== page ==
The “negativity bias” crept in this week, like a tiny parasite sucking the life out of me.
I let the outside effect my mood. I mean who doesn’t right? It happens to everyone, maybe even Gandhi himself, that’s probably why he meditated so much.
Most of the time you feel good when you wake up because you realize you have another 24 hours to make something happen for yourself. 24 hours to do something. 24 hours to find a way to be happy or happier. 24 hours for something different from yesterday. 24 hours to fly your freak flag and be proud. 24 hours closer to reaching you dream. 24 hours … I mean Jack Bauer saved the world in 24 hours the least you can do is have a good day right?
But then you get out of bed and life happens.
You stubbed your toe. You can’t find matching socks. Your kids fight over the superhero cape. You realize someone sent in the payment late and you’ve gotten a penalty fee. You wanted orange juice in the morning and just as you reach for the Simply Orange way in the back of the fridge you realize that some jackass left it in there with three drops. You try to shake it off, but then you hear from Debbie Downer and they’re trying to drag you down with the ship. You get criticized for the third time in ten minutes. You check your voicemail and realize that your friends are taking an awesome two-day vacation you desperately need, but you can’t go on because there’s no one to watch your kids. It takes a village to raise one, right? This town is population: 1 Guat.
You need to get out of the house.
So you walk out to the car to get the diapers your dude left in the trunk overnight and $78 parking ticket is hanging out on your windshield for all to see. Street Sweeper. People walking their dogs see it. They give you a sympathetic smile. They feel you. You’re glad, until you walk back home and step in dog poop.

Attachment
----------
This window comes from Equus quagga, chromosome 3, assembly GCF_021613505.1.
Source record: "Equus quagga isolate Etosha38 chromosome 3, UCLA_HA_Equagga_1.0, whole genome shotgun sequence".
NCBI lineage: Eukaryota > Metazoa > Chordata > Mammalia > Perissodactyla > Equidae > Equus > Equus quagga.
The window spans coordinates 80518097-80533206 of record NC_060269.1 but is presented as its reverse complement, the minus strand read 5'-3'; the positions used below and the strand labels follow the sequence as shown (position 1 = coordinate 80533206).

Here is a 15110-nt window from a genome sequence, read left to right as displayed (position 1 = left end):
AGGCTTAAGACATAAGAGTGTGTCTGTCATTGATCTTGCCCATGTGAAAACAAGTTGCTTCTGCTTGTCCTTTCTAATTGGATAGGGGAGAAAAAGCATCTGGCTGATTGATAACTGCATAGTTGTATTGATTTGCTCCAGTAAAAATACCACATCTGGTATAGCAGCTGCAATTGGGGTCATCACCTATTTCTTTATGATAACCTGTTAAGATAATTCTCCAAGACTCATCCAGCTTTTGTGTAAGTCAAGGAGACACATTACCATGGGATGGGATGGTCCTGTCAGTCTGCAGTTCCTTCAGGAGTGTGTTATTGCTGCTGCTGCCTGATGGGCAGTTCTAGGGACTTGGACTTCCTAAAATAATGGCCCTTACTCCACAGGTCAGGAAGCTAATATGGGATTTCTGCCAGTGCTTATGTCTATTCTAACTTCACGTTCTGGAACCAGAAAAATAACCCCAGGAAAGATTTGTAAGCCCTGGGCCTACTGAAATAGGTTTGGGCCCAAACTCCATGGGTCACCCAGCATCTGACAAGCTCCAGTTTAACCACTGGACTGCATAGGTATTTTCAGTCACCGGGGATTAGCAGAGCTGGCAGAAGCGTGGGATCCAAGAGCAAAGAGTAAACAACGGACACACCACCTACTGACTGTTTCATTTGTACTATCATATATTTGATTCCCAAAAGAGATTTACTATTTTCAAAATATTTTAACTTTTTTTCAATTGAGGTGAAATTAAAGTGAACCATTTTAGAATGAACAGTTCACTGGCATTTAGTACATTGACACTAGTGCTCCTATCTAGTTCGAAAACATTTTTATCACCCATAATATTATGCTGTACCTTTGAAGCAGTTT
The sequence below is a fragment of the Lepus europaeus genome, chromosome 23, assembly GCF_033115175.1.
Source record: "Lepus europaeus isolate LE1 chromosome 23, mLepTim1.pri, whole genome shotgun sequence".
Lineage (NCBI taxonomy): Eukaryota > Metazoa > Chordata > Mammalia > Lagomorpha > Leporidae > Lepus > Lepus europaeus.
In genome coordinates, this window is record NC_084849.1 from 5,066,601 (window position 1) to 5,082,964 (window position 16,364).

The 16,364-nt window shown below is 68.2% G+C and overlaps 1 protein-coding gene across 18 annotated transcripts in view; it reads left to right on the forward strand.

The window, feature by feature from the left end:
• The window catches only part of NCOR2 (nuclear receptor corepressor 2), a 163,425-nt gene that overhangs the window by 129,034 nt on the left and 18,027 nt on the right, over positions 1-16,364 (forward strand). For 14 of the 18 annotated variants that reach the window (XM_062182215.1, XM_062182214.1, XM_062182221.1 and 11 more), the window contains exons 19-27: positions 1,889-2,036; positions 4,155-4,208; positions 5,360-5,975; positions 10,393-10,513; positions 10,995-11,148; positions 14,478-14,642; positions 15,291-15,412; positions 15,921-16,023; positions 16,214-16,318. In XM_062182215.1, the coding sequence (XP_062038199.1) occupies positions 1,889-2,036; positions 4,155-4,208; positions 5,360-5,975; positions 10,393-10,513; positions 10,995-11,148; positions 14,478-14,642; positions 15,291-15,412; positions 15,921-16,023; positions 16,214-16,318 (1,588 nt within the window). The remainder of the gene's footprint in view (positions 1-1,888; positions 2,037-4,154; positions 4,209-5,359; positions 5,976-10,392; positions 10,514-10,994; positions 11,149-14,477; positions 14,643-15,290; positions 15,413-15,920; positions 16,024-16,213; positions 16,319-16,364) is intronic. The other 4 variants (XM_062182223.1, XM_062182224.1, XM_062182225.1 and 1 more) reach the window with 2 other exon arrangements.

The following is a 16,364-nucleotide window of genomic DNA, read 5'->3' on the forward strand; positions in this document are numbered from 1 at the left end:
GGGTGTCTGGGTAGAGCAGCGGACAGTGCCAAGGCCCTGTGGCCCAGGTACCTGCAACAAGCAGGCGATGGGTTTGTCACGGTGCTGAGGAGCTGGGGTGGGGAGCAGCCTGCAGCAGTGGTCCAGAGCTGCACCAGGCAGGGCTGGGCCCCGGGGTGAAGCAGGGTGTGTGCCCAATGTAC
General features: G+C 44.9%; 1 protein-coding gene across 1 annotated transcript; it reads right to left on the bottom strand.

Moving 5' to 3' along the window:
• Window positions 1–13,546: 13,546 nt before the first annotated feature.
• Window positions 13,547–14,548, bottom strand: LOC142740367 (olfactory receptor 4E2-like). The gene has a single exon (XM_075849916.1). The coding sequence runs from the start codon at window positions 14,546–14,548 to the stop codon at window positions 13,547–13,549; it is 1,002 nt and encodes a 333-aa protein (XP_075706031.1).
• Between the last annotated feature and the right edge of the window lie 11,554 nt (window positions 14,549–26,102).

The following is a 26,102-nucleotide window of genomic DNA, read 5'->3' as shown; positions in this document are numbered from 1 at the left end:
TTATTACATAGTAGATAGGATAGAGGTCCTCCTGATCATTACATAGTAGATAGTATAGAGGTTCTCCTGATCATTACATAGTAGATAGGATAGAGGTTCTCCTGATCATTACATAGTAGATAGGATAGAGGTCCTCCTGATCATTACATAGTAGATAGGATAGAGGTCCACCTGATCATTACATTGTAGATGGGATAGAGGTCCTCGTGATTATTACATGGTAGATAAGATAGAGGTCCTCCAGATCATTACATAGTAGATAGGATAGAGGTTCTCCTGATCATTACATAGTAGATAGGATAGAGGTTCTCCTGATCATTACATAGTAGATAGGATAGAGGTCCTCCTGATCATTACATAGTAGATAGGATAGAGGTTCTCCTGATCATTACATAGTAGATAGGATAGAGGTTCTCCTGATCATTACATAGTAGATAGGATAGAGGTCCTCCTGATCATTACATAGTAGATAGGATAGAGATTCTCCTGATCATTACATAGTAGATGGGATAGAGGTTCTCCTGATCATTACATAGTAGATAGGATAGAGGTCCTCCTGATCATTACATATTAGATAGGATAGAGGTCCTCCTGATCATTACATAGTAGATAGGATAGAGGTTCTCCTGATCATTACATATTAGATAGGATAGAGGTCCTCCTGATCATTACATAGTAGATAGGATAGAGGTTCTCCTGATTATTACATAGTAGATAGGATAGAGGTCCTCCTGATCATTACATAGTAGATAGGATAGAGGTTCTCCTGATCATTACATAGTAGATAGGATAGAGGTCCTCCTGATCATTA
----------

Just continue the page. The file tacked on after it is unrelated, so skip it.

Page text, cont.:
You really need a Namaste moment. You realize the “negativity bias” kicked in.
The bias is defined by Gretchen Rubin as:
“… we react to the bad more strongly and persistently than to the comparable good. I’d learned in February, within a marriage, it takes at least five good acts to repair the damage of one critical or destructive act. With money, the pain of losing a certain sum is greater than the pleasure of gaining that sum. Hitting the best-seller list with Forty Ways to Look at Winston Churchill thrilled me less than a bad review upset me.”
Yeah … like I said negativity bias. Although I don’t really agree with her on the money one, if I found lost money I’d be doing cartwheels, and forget about how pissed off I was when I lost it. Finding lost items is awesome. But I agree with the rest. So what could I do with all the negative stuff brooding in my system?
She suggests finding a mental “area of refuge” and I agree. Thinking about an escape, something to distract you from the drama, something to occupy your mind and get you through the momentary traffic jam that is your life. So I thought of bungy jumping in Austrailia. I thought of the giant water slide my dad and I ventured on in Guatemala. I thought about the Spider-Man theme song my uncle use to sing randomly. I thought about Trader Joe’s Chocolate Lava Cakes. I thought about Jack Tripper (he always made me laugh). I thought about my son in the swimming pool doing his first starfish float and smiling excitedly. I thought about my daughter’s bouncy toddler run when she “hits” a home run and runs around are makeshift bases. I thought about the fresh smell of wet soil as I rode my bike through the park early Sunday mornings. It smelled liked Earth.
I wasn’t Mary Poppins after that, but I wasn’t festering in the crappy mood or the dog crap.
Things got better, until night time.
Thank God for Netflix. I was able to distract myself with episodes of Arrested Development.
- Happiness Project Update 25: I’m Still Keeping The Snooze Button (thewishfactor.wordpress.com)